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DAVID KRUSE

By Staff | Jun 8, 2012

If Big Box food retailers can buy local produce that is superior quality more cheaply, then they should do it.

If it lowers transportation cost and makes business sense, it is the thing to do. Too often though, what ends up being the case is that they go back to re-discover the wheel and find out why it is round.

It is just like the New York chef that spent three days cutting up a beef carcass only to have too little of the cuts he wanted and too much left over that he couldn’t use.

He validated the value of the boxed beef system delivering him just the product that he wanted with the quality he needed at a lower price.

He rediscovered why boxed beef dominates the supply chain.

In an attempt to appeal to the “foodies,” Wal-Mart reportedly wants 400 local vegetable/fruit suppliers for each one of its Super stores. They are going to find out several things in the process.

One big one is that you can’t grow fruits and vegetable outside in the winter in much of the U.S. That’s why we get them from Texas, Florida, California and Mexico.

They will find out that so many small local suppliers are difficult to manage and they will be unreliable. They will be subject to local weather conditions.

This week, the produce may be local and next week it is not. Consumers like product consistency and that is hard to always get locally. They will find out that there are good reasons why half of U.S. fruits and vegetables come from California. We don’t raise oranges or head lettuce in Iowa.

Winter greenhouses defeat the energy saving purposes Wal-Mart is trying to promote.

One other thing that Wal-Mart would need to do is get rid of those signs that say, “The lowest price always.” They would have to get used to being beaten on price on local produce.

Low prices were how they put their competition out of business. Placing new demands on their supply chain for reasons called “sustainability” will raise prices, not lower them. That is what monopolies are supposed to do, isn’t it?

They lower the price to kill competition and when they have that done, then they raise the price to cash in. Wal-Mart’s newly remodeled supply chain appears to be abandoning the price competitiveness.

This was the model through which it gained its market share and is moving under the mantra of “sustainability,” which will increase consumer food costs. Wal-Mart claims to have accepted the need to fight climate change through its supply chain. If it can save on transportation costs, who would have a problem with that?

The change goes much deeper, however. Wal-Mart and other major food companies are now starting to flex their market clout through their supply chains telling egg producers they can’t keep birds in cages and hog producers what kind of sow housing they can utilize in order for them to be included in their supply chain.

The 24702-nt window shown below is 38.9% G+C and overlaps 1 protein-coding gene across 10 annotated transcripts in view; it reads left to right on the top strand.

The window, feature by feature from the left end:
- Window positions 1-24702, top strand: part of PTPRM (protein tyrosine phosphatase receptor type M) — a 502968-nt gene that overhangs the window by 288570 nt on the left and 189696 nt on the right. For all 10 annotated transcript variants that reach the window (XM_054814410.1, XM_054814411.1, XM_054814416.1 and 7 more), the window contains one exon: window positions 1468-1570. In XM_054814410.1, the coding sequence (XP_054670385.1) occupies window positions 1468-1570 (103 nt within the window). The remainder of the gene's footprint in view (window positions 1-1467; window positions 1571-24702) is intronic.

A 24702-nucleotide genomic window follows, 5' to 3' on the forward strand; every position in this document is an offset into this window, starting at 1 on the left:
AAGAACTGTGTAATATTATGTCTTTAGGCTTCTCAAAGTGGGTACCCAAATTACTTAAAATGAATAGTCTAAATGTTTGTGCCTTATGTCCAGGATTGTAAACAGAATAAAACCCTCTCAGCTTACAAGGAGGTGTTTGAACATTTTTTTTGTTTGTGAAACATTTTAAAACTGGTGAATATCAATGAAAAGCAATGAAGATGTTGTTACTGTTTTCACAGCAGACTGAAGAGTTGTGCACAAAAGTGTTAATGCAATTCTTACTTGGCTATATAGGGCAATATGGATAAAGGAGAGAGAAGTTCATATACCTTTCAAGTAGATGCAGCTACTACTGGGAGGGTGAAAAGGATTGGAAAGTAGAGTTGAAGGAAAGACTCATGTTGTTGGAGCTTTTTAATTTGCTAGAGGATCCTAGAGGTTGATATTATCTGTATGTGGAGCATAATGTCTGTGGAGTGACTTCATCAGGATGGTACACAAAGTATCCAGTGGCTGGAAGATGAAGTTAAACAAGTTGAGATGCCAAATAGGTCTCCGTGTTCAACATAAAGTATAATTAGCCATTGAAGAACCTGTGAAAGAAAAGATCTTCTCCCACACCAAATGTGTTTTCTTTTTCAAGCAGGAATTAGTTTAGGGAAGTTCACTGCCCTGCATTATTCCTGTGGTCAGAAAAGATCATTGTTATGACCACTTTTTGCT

It did not come to the defense of LFTB, which is just beef, so only work the “foodies” side of the food aisle. Ultimately, consumers will see no benefit and actually be damaged by this, but it will be sold a bill of goods, told that the investment was worth it.

It isn’t just livestock producers who are being increasingly told what practices they are required to accept in order to participate in supply chains. The day is coming when demands will be made of grain farmers, too.

Wal-Mart wants products made with “sustainable flour,” which originates from sustainable wheat. Who decides how sustainability is defined – Wal-Mart? or foodies? or environmentalists?

This is ironic as all these demands put on the supply chain raise costs and Wal-Mart consumers are typically the lower income consumers who specifically are most concerned about the low cost.

By moving up the food chain, trying to attract more “foodies” as customers, Wal-Mart will raise food prices on the very people who can least afford them.

The pork industry is considering dedicating a slaughter plant that only kills hogs produced from sows in group housing as Wal-Mart demands and is going to charge them more for the pork because the costs are higher from such production.

Producers will be forced to decide whether to give up control over management practices on their livestock and crop production for the right to participate in the food supply chain. That, I suppose, will be an economic decision. If you define sustainable as organic or non-GMO, and Wal-Mart adopts that model, then they will use more land resources that will negatively impact food production overall.

Will I buy local produce? Absolutely. The green beans, tomatoes and sweet corn is great in season; but there are no farmer’s markets in February in Iowa and plums from Peru or peaches from California are great, too.

I think that virtually all flour is sustainable, LFTB is just beef and sows are safer in gestation crates, but that’s just me.

I get to decide whether to participate in the Wal-Mart supply chain, too, and this gives me a reason not to.

David Kruse is president of CommStock Investments Inc., author and producer of The CommStock Report, an ag commentary and market analysis available daily by radio and by subscription on DTN/FarmDayta and the Internet.

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